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by Shelley Blundell.

Although there is much research on censorship of student media from outside concerns (such as censorship by school officials, e.g. principals – see the entries on Prior Review and Internet filtering for more information), there is little research done regarding self-censorship of student media. In terms of creating a definition of self-censorship for this encyclopedia entry, it shall be defined as any removal of content made by student media personnel themselves or a student media adviser—in other words, self-censorship occurs when someone directly involved with a student media publication (such as a writer, an editor, an adviser, etc.) makes a decision to remove content prior to publication based on personal opinion, beliefs, or sentiment toward the content.

Discussing a study done by Hayes, Glynn, and Shanahan in 2005, Filak and Miller (2008) state that “[i]n self-censoring, individuals make a knowing choice to limit their opinion and fail to speak on a topic because of a real or perceived sense that discomfort will be the likely outcome” (p. 16). As was discussed in the entry on Prior Review, it is often the case that although many school officials may claim there is no policy on censorship (and therefore censorship of student media does not occur), censorship can occur very indirectly, and those that would speak against it (such as a student media adviser) are often punished for doing so. To that end, in Filak et al.’s (2008) review of a few studies regarding self-censorship done with student media advisers, it is no surprise to see that a number of these advisers admitted to self-censoring controversial topics and stories done by students if they felt the stories would fall afoul of school officials. Further, in their own study asking student media advisers to complete a Willingness to Self-Censor scale (which included a number of topics that could be censored), Filak et al. (2008) discovered that “the adviser’s perception of how the principal would reaction (sic) was a key predictor as to how comfortable he or she felt about running a controversial story in the student newspaper” (p. 22). Filak, Reinardy, and Maksl (2009) had similar findings in a later study using the same scale. Additionally, Filak et al. (2008) found that the two biggest issues advisers responded to affirmatively in terms of willingness to censor were sex and administration issues, which have come up in previous studies on self-censorship, Filak et al. (2008) note. These issues, research has shown, are the issues student media advisers feel may cause the most problems in terms of school official recrimination. However, as Filak et al. (2008) made plain, such censorship by student media advisers plays right into the hands of school officials who would limit content: “By placing those advisers who score higher on the [Willingness to Self-censor] scale in positions of authority over student newspapers, administrators are likely to find not just self-censors, but news censors” (p. 23).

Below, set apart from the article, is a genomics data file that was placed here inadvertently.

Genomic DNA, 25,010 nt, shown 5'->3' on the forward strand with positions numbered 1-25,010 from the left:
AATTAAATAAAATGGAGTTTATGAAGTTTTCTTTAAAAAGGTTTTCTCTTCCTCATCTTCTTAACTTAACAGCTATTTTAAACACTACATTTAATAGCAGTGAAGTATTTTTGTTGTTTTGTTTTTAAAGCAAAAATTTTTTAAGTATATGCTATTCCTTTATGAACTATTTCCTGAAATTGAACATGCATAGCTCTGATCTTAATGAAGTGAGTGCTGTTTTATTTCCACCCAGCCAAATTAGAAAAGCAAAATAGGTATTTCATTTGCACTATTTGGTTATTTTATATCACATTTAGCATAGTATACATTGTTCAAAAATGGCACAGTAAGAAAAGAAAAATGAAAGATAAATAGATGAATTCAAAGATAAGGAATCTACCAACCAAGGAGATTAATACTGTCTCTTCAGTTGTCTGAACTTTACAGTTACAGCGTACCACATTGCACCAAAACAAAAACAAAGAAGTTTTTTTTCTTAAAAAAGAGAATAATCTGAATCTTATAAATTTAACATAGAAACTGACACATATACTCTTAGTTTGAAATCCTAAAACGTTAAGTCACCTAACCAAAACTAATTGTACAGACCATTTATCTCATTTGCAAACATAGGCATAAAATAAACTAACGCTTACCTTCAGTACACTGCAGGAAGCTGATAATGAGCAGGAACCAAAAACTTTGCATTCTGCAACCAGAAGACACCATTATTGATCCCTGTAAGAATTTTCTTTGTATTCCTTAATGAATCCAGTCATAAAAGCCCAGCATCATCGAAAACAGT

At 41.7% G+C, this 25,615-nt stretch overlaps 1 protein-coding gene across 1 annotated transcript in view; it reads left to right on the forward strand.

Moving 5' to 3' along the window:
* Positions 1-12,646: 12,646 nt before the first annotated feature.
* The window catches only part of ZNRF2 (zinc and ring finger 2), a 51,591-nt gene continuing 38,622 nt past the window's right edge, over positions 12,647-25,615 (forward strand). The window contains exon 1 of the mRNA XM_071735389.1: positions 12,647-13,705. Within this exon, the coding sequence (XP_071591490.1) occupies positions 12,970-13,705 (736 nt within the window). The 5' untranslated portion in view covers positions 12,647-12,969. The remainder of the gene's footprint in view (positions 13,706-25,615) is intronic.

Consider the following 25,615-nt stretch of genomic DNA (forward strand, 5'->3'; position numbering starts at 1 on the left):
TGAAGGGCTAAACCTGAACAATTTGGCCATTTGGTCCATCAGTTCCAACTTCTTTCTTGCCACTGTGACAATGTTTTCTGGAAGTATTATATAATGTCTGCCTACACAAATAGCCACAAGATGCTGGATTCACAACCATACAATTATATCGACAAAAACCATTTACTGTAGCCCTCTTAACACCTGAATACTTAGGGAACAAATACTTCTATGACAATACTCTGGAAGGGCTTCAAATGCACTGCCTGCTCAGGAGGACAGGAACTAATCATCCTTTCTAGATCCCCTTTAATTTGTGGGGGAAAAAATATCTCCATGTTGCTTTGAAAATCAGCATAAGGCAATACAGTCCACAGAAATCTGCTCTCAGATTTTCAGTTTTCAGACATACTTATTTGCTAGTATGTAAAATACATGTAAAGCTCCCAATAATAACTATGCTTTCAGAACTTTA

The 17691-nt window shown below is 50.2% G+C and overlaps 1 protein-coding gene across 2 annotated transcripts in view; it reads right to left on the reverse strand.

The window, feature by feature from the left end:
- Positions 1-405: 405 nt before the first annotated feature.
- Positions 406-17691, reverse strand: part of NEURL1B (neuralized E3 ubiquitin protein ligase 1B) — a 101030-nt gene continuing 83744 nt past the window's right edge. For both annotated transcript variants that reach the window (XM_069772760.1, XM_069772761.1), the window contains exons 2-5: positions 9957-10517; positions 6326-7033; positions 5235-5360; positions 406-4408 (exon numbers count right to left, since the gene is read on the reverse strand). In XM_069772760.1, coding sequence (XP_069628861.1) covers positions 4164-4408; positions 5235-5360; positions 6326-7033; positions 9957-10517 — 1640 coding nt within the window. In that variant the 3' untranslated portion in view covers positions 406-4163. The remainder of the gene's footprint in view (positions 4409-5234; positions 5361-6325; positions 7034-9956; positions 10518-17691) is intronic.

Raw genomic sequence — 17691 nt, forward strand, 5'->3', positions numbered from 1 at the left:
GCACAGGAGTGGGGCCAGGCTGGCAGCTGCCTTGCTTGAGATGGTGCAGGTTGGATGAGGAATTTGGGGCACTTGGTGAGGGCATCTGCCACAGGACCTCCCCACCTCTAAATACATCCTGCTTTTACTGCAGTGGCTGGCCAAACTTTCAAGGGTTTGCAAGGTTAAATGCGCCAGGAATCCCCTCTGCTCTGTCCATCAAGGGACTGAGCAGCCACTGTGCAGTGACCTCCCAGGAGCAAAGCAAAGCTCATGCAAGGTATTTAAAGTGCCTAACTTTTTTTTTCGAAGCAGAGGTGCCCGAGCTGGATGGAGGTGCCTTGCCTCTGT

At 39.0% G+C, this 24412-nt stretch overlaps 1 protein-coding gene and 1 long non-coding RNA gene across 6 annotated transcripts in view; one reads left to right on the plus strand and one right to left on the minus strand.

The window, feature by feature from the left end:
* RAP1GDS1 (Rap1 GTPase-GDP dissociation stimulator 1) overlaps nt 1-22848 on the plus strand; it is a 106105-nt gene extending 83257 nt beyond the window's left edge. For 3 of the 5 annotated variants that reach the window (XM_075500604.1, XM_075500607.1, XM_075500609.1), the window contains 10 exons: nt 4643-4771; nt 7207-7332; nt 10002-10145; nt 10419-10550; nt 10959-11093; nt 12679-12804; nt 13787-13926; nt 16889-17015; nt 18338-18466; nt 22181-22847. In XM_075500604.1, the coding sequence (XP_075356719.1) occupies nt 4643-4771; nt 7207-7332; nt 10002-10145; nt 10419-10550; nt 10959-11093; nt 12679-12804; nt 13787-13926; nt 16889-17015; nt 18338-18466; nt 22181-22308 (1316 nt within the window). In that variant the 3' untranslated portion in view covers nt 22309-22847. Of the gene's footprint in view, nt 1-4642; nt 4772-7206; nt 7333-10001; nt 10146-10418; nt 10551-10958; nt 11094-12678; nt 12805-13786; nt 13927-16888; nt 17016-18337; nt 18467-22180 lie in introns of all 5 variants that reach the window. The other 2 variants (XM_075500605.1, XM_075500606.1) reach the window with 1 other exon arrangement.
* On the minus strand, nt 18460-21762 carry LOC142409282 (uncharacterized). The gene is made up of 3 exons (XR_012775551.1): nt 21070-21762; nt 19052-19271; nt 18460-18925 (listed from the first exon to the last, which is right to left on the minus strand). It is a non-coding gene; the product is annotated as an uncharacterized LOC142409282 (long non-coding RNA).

Self-censorship by student media advisers is perhaps even more frightening than school official censorship that occurs during the Prior Review/Prior Restraint process, because it denies students the opportunity to make choices regarding such content for themselves (and thereby allow them to appreciate the consequences of such decisions), and also does nothing to challenge the actual limits regarding student media that may exist with school officials, as was pointed out by Diane Smith (quoted in the Proudfoot, et al., 2001, article). As Filak et al. (2008) share, for many student journalists in high school, involvement with the student media is their first experience of and with journalism. If student media advisers practice self-censorship virulently due to concerns over school official reaction to content, student journalists en masse may take their lead and self-censor their own material and, even worse, this habit may follow them beyond school should they choose to pursue a career in journalism.